Learn how to write to an output file when scraping the web.
- [Instructor] Let me show you web scraping in action. In the following demonstration, I'm going to show you how to scrape webpage and then save your results in an external file. Let's get started. For this demonstration, you're going to need to import your Beautiful Soup library, so we'll do that by saying from bs4 import BeautifulSoup, and then we're going to need urllib library in order to read in our data from the internet. We'll say import urllib, and we also need to import the regular expression library, so we'll say import re.
Run that, and then we have our libraries. Okay, we're going to scrape a page from analytics .usa .gov. Let's call our variable r, and then we're going to call the urlopen function, so we say url lib .urlopen, and then we'll pass in the URL of the page we want to scrape, and we'll say analytics .usa .gov and then .read.
Just remember, you can use any web link you want here, so you can basically scrape any page from the internet. Now, let's create a Beautiful Soup object. We'll call it soup, and we'll call our Beautiful Soup constructor, and we'll pass in r. We also want to tell Beautiful Soup to use the lxml parser, so we pass that in as an argument, and let's just check the type of our soup object. We run that, and as you can see, we've created a Beautiful Soup object.
Now, let's print it out, and we'll use the prettify function so that we can add a little bit of structure and make it a bit easier to read, soup.prettify, and then we'll just read out the first 100 elements. This is the first 100 elements from this webpage here. Now, we want to use a lib to find all the A tags, and retrieve the href values from within those. To do that, we say for link in soup, and we call the find_all method, and then we pass in the string that reads A.
We say for each of the A tags, we want to print link .get href. What Beautiful Soup has done here is it's gone through that page and found all of the A tags and then returned all of the href values for those A tags. Now, I'm going to use a for loop to pass through our soup object and find all of the A tags that have an attribute of href. We'll start that by writing for link in soup we want to find all A tags with the attribute that's equal to href, and then of all of these tags that are returned, we want the loop to match against them a regular expression that reads http, and print out only those.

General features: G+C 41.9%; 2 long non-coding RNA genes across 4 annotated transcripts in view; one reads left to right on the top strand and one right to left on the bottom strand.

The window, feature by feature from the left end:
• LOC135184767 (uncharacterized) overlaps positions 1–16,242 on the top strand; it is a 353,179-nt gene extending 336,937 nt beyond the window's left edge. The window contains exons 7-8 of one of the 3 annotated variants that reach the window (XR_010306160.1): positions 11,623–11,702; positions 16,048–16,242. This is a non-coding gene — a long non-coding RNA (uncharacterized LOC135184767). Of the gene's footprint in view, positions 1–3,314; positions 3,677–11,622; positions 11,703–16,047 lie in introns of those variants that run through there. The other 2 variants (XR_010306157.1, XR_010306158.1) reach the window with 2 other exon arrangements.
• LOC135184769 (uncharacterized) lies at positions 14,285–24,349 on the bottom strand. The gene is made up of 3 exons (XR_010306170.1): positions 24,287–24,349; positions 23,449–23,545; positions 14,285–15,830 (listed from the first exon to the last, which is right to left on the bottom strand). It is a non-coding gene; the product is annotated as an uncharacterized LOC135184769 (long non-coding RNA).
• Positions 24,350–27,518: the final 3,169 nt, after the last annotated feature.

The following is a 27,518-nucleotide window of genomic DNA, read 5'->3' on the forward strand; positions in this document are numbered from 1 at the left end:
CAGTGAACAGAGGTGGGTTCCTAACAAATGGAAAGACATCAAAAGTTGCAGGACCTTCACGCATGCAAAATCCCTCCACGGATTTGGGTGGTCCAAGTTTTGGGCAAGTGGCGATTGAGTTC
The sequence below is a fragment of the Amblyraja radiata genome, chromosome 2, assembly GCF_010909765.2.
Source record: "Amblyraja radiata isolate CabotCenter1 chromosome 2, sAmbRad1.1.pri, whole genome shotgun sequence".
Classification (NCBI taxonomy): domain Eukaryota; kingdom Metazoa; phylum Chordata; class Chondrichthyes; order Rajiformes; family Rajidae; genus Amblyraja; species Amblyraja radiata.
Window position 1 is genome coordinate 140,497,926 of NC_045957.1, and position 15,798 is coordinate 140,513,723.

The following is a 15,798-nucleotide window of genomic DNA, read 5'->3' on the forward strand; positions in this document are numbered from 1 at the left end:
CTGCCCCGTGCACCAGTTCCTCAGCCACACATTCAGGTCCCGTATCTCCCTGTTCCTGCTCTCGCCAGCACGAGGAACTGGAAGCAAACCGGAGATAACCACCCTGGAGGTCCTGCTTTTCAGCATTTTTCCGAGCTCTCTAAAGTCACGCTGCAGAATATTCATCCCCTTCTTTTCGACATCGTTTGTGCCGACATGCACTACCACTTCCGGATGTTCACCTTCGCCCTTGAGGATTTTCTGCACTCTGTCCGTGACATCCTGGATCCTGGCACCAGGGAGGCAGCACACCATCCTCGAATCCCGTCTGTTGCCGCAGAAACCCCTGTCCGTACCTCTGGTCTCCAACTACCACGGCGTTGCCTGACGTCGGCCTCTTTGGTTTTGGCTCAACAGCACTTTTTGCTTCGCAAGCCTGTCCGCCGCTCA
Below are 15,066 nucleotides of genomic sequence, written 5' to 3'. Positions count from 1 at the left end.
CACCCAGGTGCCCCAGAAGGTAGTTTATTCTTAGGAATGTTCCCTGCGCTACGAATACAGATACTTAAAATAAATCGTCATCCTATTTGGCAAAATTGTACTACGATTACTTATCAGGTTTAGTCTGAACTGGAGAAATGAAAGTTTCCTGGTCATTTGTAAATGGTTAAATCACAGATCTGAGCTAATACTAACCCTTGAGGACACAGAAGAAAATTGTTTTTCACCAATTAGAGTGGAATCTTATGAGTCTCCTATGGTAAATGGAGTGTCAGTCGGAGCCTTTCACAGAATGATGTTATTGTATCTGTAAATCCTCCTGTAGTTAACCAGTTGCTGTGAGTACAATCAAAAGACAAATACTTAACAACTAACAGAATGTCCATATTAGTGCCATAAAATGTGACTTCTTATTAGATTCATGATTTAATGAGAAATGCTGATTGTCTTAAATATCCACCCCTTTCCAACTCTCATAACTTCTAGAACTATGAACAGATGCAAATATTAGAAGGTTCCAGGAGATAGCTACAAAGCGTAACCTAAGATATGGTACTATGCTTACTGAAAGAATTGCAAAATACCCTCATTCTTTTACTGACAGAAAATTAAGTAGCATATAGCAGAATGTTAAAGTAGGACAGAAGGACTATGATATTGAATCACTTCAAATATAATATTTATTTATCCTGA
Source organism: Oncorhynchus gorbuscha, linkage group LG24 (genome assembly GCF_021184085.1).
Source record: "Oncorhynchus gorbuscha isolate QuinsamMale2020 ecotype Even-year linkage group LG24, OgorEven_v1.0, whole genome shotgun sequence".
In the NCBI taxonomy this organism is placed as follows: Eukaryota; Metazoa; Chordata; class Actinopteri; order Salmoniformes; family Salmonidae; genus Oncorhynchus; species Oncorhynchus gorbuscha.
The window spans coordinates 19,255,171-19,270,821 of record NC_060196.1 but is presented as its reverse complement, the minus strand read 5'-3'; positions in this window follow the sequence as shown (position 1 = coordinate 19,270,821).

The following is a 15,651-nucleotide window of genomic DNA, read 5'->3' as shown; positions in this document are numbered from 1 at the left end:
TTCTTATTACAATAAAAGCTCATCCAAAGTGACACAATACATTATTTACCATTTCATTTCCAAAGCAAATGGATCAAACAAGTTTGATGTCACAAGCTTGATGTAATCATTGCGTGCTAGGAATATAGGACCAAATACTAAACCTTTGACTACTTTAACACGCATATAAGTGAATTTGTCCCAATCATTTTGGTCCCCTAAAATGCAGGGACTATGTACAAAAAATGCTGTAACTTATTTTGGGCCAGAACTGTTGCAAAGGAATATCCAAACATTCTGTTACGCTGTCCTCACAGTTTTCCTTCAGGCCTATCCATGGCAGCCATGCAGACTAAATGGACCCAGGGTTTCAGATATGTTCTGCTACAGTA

In order to do that, we say re.compile, as you saw in the last section, and we create another string, and we'll say http, and then for every tag that meets this criteria, we'll print that out. We'll say print link, and run the code, and now we have all of our A tags have an attribute of href and also have an http match within them.
It isn't useful for you to have your results stuck within a Jupyter Notebook, so you need to know how to save this in an external file. To do that, we're going to create a new text file called parsed data. We'll say file equals to open, we'll pass in a name for our file, parsed _data .txt, and then pass in a wb to tell Python we want to write into this text file. Then let's reuse our loop that we created up here.
I'll copy and paste it in. For each link that's found, we need to convert it to a string before printing it out, so we're going to say soup, here, I'll start on a new line, soup _link, and we're just going to convert the output of the loop to a string. We call string and then pass in our link, and then print it out. Print soup_link, and then to write it into the file we're creating, we say file.write and pass in our soup_link object.
Then, we flush the file by saying file.flush, and then close it, file.close. To find out where your data file is, you would just say percentage pwd, and then you get an extension here that can tell you where you can find your output file. In my case, here it is; let me just open this up. We have each of the links that's been scraped off of that webpage.
The only thing I would mention here is you can see that there's still the stray tags, and a lot of times, when you're doing web scraping, no matter how much data formatting you do, there's always stray characters. There's data processing requirements after you've scraped the data. Expect some data munging after you do web scraping. If you ever find yourself again in a position where you can't get data from the website because it's placed on different pages or in weird formatting, remember how to use Beautiful Soup to scrape the data for you.
- Getting started with Jupyter Notebooks
- Visualizing data: basic charts, time series, and statistical plots
- Preparing for analysis: treating missing values and data transformation
- Data analysis basics: arithmetic, summary statistics, and correlation analysis
- Outlier analysis: univariate, multivariate, and linear projection methods
- Introduction to machine learning
- Basic machine learning methods: linear and logistic regression, Naïve Bayes
- Reducing dataset dimensionality with PCA
- Clustering and classification: k-means, hierarchical, and k-NN
- Simulating a social network with NetworkX
- Creating Plot.ly charts
- Scraping the web with Beautiful Soup